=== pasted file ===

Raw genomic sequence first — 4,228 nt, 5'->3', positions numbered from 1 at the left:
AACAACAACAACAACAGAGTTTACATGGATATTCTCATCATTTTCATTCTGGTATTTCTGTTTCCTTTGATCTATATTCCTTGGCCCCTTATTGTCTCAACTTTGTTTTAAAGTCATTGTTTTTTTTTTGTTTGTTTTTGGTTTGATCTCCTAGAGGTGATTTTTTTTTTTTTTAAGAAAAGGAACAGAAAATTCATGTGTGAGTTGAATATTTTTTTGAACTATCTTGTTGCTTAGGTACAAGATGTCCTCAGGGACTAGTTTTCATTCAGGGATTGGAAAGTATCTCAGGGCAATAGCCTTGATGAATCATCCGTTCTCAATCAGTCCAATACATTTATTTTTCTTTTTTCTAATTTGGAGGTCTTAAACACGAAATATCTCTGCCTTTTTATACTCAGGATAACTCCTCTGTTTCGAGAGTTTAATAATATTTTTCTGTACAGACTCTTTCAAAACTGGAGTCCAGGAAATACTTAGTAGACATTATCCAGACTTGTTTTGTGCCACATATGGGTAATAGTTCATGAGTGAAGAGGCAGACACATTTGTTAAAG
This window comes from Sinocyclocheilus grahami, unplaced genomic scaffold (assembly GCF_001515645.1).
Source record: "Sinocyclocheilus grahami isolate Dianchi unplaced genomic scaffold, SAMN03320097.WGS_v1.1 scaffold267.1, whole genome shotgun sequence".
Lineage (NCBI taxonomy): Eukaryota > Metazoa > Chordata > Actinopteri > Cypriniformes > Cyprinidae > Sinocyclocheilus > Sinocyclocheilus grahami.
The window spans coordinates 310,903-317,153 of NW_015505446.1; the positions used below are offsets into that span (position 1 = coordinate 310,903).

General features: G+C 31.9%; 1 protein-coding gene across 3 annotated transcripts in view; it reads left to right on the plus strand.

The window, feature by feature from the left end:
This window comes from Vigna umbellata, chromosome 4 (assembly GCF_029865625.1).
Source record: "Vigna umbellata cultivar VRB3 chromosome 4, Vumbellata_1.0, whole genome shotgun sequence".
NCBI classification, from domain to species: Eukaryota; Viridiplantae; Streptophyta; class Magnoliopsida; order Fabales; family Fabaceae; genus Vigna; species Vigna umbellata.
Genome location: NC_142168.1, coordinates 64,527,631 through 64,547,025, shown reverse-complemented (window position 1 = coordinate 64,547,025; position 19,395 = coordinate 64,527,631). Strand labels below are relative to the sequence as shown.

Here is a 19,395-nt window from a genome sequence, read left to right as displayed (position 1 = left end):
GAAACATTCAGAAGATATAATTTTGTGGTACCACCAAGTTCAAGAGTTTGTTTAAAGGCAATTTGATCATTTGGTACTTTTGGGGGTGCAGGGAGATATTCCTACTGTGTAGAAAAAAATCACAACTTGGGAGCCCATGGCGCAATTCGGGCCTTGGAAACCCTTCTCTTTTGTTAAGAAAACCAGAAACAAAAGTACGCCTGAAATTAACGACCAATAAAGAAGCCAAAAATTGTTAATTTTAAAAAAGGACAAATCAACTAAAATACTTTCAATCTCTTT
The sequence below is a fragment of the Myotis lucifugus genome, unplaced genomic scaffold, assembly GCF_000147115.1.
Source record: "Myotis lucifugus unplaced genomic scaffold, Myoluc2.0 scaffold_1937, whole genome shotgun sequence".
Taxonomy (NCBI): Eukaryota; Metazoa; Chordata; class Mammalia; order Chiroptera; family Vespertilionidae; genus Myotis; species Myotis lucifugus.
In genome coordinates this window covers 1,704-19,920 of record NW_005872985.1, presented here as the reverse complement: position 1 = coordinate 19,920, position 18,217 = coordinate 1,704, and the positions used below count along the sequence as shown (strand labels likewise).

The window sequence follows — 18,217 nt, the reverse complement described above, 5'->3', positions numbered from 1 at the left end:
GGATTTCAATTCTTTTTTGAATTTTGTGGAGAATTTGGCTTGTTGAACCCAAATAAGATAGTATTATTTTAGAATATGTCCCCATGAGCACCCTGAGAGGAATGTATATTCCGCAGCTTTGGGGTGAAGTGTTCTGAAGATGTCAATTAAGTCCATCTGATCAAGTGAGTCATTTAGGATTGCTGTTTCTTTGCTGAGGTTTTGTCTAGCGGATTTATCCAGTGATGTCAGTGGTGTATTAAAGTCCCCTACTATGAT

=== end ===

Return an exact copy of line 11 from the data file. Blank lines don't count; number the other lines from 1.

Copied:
NCBI classification, from domain to species: Eukaryota; Viridiplantae; Streptophyta; class Magnoliopsida; order Fabales; family Fabaceae; genus Vigna; species Vigna umbellata.